The Future of Psychedelic and Medical Marijuana Research
Forty years ago, a U.S.-led global backlash ended the possibility of researching potential beneficial effects of psychedelics and marijuana. Many studies had shown psychedelics to be useful for managing anxiety and depression in terminal cancer patients, for treating alcoholism and opiate addiction, and for catalyzing spiritual/mystical experiences. At the same time marijuana was found to be effective for relieving the nausea and vomiting often associated with cancer chemotherapy. Now that restrictions on research with these agents are easing, a new generation of investigators is continuing these studies, as well as looking at MDMA for PTSD, psilocybin for OCD, and marijuana for MS, chronic pain, PTSD and other conditions. Contemporary research on positive effects of psychedelics and marijuana needs to be carefully designed and conducted to avoid another backlash from anti-drug zealots.
This video is from Psychedelic Science in the 21st Century, a conference taking in place in San Jose, California on April 15-18, 2010. The conference was organized by the Multidisciplinary Association for Psychedelic Studies (MAPS) in collaboration with the Heffter Research Institute, the Council on Spiritual Practices, and the Beckley Foundation.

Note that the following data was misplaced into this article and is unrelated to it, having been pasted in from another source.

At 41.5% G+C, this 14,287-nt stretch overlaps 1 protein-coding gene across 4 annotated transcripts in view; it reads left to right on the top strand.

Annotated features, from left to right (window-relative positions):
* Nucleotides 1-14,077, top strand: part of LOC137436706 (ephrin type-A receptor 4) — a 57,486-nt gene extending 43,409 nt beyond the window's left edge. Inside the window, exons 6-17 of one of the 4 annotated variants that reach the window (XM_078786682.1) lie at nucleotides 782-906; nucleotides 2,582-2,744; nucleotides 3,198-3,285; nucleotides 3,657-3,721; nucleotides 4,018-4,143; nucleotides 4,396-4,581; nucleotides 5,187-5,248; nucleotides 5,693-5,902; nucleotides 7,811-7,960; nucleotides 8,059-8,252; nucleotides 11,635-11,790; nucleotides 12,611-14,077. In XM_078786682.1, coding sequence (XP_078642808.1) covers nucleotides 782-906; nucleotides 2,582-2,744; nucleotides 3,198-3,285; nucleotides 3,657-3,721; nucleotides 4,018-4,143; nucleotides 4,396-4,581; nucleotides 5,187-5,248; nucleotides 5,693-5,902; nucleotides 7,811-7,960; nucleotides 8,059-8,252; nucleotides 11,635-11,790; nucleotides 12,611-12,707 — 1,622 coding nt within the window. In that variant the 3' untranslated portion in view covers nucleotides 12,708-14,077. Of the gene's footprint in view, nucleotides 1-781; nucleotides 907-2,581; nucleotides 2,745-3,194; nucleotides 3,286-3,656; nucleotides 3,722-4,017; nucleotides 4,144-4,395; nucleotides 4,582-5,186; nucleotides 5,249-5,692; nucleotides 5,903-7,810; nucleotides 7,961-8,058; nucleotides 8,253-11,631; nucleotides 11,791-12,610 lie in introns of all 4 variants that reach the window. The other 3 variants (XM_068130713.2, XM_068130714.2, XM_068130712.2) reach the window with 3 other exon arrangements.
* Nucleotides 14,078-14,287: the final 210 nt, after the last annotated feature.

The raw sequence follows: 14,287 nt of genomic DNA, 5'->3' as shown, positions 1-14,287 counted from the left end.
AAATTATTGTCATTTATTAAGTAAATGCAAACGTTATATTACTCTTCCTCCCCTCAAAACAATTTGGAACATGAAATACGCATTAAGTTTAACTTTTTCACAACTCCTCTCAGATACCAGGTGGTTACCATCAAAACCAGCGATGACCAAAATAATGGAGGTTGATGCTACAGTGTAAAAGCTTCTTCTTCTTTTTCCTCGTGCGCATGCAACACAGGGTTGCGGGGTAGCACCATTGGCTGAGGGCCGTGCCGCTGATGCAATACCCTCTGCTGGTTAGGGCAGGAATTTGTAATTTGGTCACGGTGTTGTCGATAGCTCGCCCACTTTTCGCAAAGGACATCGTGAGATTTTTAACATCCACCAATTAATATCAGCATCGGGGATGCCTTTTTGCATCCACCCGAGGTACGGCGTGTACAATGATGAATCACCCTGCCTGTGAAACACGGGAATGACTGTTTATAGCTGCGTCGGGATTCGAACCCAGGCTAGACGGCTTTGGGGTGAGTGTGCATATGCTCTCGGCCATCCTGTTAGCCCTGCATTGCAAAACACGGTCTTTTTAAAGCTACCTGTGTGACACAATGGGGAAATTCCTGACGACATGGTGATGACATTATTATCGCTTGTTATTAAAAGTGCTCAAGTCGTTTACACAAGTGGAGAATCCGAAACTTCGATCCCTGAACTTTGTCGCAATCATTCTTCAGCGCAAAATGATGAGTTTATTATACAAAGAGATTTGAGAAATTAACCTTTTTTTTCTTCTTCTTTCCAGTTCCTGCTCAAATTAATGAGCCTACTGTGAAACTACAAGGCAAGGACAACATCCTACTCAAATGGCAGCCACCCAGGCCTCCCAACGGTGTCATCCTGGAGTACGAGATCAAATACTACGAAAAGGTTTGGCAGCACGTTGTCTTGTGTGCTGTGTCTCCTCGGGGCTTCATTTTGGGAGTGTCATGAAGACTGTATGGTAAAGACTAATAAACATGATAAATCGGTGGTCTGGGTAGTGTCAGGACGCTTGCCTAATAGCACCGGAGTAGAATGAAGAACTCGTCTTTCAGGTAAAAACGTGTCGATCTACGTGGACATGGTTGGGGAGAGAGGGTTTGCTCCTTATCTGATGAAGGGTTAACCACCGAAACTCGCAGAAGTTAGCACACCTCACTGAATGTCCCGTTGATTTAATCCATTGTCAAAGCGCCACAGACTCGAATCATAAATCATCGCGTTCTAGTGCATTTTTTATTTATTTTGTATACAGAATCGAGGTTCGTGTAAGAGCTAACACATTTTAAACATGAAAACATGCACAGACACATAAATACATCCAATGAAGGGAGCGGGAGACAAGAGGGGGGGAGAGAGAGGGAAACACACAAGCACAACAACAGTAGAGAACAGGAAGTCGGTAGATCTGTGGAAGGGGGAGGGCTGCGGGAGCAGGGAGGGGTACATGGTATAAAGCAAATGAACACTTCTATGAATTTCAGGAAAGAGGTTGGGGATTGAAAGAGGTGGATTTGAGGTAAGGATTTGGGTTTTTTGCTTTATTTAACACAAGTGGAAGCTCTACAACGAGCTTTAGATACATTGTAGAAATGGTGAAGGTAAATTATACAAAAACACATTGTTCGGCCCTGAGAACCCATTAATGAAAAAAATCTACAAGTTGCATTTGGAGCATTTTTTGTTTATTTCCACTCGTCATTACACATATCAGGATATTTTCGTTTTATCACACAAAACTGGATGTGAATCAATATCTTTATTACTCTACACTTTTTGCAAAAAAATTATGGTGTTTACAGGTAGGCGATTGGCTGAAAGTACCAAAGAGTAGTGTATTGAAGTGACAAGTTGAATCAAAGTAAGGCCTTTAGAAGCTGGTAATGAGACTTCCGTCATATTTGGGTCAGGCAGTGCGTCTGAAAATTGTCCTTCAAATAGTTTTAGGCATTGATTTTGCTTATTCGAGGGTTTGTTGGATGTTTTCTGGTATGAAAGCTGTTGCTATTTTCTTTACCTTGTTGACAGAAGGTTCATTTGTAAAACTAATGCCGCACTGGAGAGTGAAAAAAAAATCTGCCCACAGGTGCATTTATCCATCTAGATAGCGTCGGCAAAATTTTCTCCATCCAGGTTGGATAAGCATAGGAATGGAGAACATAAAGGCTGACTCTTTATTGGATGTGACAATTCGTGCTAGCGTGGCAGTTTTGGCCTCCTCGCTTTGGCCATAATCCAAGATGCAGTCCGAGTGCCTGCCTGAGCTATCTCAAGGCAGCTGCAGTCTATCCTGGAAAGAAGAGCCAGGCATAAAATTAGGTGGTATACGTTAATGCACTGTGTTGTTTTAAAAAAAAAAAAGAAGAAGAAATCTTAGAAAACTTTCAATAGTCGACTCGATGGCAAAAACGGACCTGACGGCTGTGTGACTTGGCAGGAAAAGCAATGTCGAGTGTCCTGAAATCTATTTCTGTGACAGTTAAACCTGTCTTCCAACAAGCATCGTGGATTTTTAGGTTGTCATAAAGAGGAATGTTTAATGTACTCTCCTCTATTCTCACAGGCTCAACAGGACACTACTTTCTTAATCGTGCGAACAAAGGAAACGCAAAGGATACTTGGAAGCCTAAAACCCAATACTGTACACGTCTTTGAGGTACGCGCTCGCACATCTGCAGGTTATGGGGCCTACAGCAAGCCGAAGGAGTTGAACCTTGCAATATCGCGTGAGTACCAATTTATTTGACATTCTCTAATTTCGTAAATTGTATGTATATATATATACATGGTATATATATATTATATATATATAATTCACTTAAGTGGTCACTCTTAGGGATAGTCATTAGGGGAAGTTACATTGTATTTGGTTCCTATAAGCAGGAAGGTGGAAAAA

Medical doctors, nurses, psychiatrists, psychologists, social workers, and other health professionals can earn Continuing Medical Education/Continuing Education (CME/CE) credits by viewing these videos through the Spiritual Competency Resource Center (SCRC) at spiritualcompetency.com.
This video was produced by Teal Sievers of Living Dream Films (livingdreamfilms.com).
To learn more about MAPS or to support our work, visit maps.org.